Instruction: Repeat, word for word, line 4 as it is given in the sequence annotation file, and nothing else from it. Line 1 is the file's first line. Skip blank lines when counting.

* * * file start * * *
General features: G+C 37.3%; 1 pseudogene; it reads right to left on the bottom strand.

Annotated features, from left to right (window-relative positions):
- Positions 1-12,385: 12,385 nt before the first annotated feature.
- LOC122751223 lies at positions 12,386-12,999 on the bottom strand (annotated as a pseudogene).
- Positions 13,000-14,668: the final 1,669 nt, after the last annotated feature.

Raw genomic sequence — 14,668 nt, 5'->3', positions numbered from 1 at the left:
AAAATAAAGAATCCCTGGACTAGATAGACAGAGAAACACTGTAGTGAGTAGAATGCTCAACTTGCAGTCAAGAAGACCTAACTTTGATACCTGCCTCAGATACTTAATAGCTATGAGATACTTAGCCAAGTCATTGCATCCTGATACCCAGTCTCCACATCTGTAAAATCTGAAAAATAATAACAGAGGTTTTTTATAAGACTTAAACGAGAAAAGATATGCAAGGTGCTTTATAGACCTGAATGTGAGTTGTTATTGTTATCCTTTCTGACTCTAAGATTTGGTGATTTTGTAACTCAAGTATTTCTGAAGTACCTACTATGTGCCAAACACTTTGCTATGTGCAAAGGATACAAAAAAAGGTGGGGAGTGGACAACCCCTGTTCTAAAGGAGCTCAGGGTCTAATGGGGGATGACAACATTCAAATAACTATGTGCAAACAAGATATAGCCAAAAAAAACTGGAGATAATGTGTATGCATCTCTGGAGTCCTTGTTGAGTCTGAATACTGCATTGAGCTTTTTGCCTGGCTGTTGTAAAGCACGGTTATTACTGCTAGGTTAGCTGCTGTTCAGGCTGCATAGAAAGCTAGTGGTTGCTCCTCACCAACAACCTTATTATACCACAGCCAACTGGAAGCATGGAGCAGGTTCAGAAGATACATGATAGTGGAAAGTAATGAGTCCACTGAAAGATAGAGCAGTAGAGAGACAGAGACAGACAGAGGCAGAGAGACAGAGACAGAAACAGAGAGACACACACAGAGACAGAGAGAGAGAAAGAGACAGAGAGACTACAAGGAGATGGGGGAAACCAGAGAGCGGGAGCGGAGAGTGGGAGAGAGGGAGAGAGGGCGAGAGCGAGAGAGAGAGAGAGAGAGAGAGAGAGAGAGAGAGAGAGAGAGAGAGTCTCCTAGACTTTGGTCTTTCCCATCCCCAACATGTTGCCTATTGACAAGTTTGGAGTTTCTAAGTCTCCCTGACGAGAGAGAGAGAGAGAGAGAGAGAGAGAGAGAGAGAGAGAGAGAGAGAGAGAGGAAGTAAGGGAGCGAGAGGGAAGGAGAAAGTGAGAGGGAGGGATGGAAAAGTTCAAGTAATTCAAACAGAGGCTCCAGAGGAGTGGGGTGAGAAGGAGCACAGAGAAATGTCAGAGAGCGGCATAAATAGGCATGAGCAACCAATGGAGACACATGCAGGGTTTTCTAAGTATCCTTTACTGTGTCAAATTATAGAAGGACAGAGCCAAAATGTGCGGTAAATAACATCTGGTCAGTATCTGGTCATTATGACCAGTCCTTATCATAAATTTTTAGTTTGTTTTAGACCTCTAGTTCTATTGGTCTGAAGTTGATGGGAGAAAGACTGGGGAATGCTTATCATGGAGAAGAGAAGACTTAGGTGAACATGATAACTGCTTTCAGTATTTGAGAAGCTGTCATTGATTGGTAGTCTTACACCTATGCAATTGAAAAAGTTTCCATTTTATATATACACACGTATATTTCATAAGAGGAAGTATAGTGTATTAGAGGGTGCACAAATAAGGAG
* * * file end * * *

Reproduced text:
- LOC122751223 lies at positions 12,386-12,999 on the bottom strand (annotated as a pseudogene).